W. Eugene Smith


 ~ one of a series of posts dedicated to icons in the field of photography ~

W. Eugene Smith joined his turbulent era at the close of the Great War, the eve of a second and larger conflict only two short decades away. In the calm between storms he matured and fell in love with photography and honed his skill. When peace shattered once again, he carried his camera into battle to testify against war and violence. He was a voice of social conscience to a broken world. Enigmatic and complicated, He was a man in a dark place looking for light and determined to use that light in the service of a hurting mankind.

He worked for numerous journalistic organizations and was privileged to serve at Life and Magnum, preeminent voices in their time that recorded history in pictures. Employers considered him troublesome and he resigned more than one post because an editor attempted to compromise his vision. He was fervently devoted to the belief that photography could make a difference for people in this world:

“…sometimes – just sometimes – one photograph or a group of them can lure our senses into awareness. Much depends upon the viewer; in some, photographs can summon enough emotion to be a catalyst to thought.” 


Iwo Jima

He patrolled the front lines of the Pacific beside the soldiers because, as he said,

“I would that my photographs might be, not the coverage of a news-event but and indictment of war – the brutal corrupting viciousness of its doing to the minds and bodies of men; and that my photographs might be a powerful emotional catalyst to the reasoning which would help this vile and criminal stupidity from beginning again.”

He marched into harm’s way to achieve that end. Once, he staged a battle scene for the camera and played the part of a soldier in his own picture. He triggered an explosion behind him and the blast damaged his hearing for life. Later, while covering the battle for Okinawa he was wounded by a shell fragment that tore through his hand and face as he stood to take a picture. Two years of rehabilitation and plastic surgery would heal his wounds, but as he lay in the hospital immediately after, he said to the nurse, “I forgot to duck but I got a wonderful shot of those who did…”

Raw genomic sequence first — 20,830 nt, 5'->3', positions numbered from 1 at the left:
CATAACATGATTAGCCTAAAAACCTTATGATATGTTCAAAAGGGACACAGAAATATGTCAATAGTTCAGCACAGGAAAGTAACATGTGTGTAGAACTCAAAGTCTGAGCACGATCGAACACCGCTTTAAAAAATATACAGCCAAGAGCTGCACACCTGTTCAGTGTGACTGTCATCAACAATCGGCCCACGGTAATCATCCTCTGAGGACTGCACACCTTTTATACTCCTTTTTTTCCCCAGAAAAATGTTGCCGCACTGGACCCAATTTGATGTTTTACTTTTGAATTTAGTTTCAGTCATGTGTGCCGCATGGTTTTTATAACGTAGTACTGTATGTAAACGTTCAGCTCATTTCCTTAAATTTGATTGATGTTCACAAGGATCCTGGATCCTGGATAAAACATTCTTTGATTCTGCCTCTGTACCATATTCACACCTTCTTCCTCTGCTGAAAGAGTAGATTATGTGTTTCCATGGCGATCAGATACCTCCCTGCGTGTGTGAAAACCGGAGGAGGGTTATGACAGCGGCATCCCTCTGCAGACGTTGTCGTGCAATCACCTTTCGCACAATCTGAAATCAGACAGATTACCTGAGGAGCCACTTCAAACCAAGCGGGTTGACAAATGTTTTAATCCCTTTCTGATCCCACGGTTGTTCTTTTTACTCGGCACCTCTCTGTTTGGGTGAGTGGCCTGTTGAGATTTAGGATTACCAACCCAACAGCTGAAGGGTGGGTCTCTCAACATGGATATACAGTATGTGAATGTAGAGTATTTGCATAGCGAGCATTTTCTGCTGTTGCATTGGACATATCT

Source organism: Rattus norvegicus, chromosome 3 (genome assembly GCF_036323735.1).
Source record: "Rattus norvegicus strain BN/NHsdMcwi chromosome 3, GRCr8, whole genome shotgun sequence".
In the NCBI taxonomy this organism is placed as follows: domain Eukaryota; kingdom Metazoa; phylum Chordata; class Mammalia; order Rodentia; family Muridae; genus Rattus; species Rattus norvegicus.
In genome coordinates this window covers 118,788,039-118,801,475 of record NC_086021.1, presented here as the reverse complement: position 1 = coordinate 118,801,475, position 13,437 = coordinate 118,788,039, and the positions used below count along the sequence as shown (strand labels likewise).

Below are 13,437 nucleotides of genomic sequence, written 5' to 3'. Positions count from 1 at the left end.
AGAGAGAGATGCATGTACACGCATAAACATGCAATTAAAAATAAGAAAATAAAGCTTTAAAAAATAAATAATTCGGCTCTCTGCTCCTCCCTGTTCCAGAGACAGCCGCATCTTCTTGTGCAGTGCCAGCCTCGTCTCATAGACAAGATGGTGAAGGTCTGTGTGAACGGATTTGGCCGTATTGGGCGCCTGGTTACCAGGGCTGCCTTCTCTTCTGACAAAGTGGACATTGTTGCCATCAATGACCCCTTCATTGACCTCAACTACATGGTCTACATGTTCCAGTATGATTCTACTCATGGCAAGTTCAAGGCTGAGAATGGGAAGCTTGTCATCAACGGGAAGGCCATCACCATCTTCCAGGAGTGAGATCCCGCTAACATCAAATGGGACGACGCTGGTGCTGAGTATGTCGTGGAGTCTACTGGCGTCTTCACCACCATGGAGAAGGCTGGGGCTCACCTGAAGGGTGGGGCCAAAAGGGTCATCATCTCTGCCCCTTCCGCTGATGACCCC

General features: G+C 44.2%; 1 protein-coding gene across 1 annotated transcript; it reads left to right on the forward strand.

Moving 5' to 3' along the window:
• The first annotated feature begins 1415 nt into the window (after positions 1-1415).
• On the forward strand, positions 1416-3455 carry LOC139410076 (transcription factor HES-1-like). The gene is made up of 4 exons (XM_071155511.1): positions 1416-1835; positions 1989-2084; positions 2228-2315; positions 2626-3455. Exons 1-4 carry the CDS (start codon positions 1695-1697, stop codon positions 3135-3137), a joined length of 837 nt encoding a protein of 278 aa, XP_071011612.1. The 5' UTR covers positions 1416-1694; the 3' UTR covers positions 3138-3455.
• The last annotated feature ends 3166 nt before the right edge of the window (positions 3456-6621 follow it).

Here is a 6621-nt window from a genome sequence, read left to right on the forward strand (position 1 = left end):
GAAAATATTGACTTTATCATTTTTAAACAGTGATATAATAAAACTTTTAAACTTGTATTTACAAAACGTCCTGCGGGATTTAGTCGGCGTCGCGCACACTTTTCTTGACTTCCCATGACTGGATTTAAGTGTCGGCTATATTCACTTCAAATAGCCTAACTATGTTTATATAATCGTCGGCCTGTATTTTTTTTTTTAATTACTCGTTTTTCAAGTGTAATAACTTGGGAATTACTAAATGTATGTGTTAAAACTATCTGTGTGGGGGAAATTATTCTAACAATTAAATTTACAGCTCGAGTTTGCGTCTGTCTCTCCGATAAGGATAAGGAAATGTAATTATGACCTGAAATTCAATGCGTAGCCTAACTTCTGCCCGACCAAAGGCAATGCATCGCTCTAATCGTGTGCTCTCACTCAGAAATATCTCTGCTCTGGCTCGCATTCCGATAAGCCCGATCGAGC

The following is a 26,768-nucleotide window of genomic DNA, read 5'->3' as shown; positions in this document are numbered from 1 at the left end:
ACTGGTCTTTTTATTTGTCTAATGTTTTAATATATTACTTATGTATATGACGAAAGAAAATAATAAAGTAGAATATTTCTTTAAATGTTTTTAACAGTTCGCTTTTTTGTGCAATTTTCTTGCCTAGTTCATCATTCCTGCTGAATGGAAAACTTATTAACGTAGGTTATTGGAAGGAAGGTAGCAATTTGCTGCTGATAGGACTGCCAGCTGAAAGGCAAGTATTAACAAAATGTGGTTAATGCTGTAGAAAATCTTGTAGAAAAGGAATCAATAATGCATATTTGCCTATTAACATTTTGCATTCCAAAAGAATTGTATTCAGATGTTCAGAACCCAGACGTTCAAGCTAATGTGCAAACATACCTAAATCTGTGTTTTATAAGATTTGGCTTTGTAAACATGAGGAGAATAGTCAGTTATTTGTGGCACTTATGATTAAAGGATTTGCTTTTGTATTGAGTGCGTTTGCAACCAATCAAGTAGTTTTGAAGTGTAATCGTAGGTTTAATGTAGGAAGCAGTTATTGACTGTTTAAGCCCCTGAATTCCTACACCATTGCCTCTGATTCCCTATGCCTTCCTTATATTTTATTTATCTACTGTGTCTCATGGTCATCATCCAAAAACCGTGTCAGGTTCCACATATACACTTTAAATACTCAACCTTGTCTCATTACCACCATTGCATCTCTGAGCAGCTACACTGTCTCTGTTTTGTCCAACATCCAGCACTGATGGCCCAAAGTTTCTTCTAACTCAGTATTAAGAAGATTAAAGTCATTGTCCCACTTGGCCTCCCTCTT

For me, the most memorable story about Smith’s unwavering passion to pursue the truth at any cost occurred off the battlefield. The story involves Ernie Pyle, the great war correspondent who stalked the front lines with his pen. He, Eugene and other correspondents were together in the staging area off Guam drinking away the nightmares of war. Smith recounts in his book Let Truth Be the Prejudice, Pyle was “nervous and frightened, and hounded by his friends to make no more landings, [when] he asked me if he had to do it and be honest to himself and his job — I answered, amid the glares of his friends (and my friends), ‘Yes Ernie, even if you die, you have to make that landing, and the next, and the next.'”

Sources and more about Smith:


6 thoughts on “W. Eugene Smith

      1. And yet… It’s so desperately needed! I do believe that’s what many (intuitive) nature photographers seek to do, but the world needs more artists of all varieties capturing those with no voice, or who are struggling. I’ll never forget learning about the photographers of the Civil War… The first, really!

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